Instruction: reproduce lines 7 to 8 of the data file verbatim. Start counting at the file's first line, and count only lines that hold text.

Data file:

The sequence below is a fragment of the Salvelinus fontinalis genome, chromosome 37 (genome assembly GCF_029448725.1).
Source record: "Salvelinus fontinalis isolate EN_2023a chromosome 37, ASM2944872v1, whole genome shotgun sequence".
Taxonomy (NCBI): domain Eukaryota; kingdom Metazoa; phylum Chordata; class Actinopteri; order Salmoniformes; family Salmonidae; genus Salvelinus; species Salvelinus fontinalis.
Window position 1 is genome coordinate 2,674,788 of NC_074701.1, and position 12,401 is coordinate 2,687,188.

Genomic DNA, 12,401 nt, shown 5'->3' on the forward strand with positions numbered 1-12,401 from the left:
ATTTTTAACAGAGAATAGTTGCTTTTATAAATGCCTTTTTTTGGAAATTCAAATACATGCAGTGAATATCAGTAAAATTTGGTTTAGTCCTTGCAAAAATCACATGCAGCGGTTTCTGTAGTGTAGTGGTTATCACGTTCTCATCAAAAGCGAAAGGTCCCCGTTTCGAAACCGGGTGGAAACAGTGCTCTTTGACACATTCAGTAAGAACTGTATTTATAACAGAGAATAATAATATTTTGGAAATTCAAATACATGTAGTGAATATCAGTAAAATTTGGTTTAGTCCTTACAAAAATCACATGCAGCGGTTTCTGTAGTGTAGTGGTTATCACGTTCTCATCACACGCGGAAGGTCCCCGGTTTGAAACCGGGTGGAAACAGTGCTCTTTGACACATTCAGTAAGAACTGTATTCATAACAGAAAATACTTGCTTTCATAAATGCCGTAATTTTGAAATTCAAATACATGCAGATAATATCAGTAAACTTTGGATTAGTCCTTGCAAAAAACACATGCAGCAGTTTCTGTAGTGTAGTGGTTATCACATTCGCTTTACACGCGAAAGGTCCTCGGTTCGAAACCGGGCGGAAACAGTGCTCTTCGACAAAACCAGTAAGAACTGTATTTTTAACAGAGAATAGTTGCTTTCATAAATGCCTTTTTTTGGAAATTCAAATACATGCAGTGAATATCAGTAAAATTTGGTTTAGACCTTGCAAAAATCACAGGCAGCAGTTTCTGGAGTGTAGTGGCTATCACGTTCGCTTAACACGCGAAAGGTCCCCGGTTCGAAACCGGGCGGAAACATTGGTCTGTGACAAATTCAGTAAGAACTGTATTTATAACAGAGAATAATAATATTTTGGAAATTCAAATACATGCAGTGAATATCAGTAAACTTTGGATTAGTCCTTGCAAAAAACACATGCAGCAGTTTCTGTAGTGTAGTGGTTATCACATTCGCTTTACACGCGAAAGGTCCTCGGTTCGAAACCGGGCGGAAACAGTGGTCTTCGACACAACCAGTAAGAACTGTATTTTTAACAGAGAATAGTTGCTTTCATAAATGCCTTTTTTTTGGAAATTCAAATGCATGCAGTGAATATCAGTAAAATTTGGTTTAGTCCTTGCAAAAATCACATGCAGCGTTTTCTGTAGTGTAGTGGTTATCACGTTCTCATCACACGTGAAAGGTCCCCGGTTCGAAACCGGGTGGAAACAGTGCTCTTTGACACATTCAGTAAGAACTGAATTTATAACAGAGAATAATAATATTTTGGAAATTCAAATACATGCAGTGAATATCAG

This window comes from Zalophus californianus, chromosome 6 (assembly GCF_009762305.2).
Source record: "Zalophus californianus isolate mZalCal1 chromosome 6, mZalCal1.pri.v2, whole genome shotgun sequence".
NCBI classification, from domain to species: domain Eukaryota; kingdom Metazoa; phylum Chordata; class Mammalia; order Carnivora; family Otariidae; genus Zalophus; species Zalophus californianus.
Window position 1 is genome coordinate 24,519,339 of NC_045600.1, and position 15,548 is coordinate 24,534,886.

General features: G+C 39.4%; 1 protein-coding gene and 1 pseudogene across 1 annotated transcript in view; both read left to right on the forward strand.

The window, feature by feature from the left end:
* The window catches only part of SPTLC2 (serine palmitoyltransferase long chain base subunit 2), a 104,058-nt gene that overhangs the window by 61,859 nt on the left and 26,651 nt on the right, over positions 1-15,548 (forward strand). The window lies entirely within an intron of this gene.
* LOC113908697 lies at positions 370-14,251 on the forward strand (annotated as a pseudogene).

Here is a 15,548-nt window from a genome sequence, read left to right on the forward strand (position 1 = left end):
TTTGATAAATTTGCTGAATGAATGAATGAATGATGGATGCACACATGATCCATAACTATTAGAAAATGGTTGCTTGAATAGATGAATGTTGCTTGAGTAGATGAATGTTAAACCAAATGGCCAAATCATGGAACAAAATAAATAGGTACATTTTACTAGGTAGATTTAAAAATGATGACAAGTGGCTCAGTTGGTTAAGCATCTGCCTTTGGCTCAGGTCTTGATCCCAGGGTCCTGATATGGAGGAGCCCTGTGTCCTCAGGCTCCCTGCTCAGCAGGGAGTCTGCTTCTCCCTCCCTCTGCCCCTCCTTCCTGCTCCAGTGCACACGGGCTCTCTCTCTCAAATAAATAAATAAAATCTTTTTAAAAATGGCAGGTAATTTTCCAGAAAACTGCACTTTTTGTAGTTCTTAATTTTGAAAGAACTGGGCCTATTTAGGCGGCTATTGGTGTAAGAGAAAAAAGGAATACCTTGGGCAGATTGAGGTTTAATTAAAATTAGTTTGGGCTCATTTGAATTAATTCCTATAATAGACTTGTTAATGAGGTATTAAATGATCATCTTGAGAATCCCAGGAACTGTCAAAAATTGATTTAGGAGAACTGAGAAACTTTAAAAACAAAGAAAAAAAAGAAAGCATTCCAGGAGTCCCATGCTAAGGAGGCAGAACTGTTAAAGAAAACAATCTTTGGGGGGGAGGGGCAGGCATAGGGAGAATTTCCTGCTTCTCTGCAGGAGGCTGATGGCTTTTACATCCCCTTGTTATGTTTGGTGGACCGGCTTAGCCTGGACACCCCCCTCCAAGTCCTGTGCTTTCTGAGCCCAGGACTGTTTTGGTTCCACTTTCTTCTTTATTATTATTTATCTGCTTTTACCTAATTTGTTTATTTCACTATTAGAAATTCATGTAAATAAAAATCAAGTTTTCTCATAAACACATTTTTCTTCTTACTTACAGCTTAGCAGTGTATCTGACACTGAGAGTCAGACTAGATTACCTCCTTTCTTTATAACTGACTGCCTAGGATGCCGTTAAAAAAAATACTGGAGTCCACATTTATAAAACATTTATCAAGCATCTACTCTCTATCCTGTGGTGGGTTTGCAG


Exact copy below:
This window comes from Zalophus californianus, chromosome 6 (assembly GCF_009762305.2).
Source record: "Zalophus californianus isolate mZalCal1 chromosome 6, mZalCal1.pri.v2, whole genome shotgun sequence".